The History of the Philadelphia Inquirer

The history of the Philadelphia Inquirer mirrors the path of all the big gray ladies in the United States.

While putting together suggestions for the Inquirer months ago, I came across some interesting reading on the third oldest newspaper in the country, which is nearing its 180th birthday. Follow it and the path of your own hometown paper.

But why isn’t the Inquirer already cashing in on its historical brand? It seems it may be moving that way, but I want to see more and as a means to develop, sustain its brand and monetize it.

This according to Philadelphia Press Association member Gerry Wilkinson:

The Philadelphia Inquirer was founded on Monday, June 1, 1829. It was then called the Pennsylvania Inquirer and is now the third oldest surviving daily newspaper in the United States in its own right. However, through various mergers, the Inquirer can claim, and rightly so, that it is the oldest daily newspaper in America.

The Inquirer first gained worldwide prominence during the Civil War, wrote Wilkinson:

During the War Between the States, The Philadelphia Inquirer was circulated among the union troops all along the field & fighting front lines. The newspaper has been reported to have provided one of the most objective news coverage of the conflict. It was definitely pro-union but was read by Confederate officers to find out where the northern troops were located.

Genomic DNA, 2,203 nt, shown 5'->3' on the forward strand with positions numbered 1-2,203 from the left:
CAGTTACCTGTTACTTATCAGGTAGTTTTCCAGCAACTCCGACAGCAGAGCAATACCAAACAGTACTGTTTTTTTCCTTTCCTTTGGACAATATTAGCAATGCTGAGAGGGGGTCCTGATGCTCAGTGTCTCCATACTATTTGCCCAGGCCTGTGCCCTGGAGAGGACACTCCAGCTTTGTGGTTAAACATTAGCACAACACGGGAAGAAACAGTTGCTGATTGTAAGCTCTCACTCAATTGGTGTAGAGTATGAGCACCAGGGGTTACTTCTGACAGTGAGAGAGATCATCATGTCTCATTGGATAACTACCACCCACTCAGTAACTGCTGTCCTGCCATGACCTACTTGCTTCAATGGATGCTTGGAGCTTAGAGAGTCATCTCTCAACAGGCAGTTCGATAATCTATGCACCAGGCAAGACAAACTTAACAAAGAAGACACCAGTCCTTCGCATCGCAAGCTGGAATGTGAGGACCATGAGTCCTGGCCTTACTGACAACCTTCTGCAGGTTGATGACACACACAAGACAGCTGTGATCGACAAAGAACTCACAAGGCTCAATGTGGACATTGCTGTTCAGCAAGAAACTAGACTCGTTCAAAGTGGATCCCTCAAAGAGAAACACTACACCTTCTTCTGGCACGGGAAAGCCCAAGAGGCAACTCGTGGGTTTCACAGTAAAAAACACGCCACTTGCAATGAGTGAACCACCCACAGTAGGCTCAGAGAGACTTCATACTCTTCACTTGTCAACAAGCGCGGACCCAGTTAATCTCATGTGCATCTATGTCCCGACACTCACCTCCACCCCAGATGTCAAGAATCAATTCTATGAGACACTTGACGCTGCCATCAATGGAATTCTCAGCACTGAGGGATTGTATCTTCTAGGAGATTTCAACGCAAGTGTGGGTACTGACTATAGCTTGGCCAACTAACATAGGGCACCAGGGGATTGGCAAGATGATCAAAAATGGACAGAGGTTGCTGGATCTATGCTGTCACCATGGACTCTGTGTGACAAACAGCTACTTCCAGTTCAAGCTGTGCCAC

From About.com:

Mirroring a trend seen across the globe with the ever increasing popularity of the Internet, the Inquirer’s daily circulation of 344,509 has slipped in recent years. It does not currently rank in the top fifteen of all daily newspapers published in the United States.

The Inquirer’s Sunday edition, however, has maintained its popularity with a circulation of 762,194, ranking fifth among all U.S. papers.

It is estimated that in the average week over two million readers are served in the various print and online editions of the paper.

Read more of its highlights, as compiled by About.com here.

All I wonder is why isn’t the Inquirer controlling this history? Online, in print and books, sell this history, as should all other newspapers. Your brand is your product because anyone can write news today, as I suggested earlier. So put this history on its Web site. Promote its lead reporters and correspondents. Sell headlines, photos, front-pages as posters and more. Don’t let About.com and ChristopherWink.com beat you.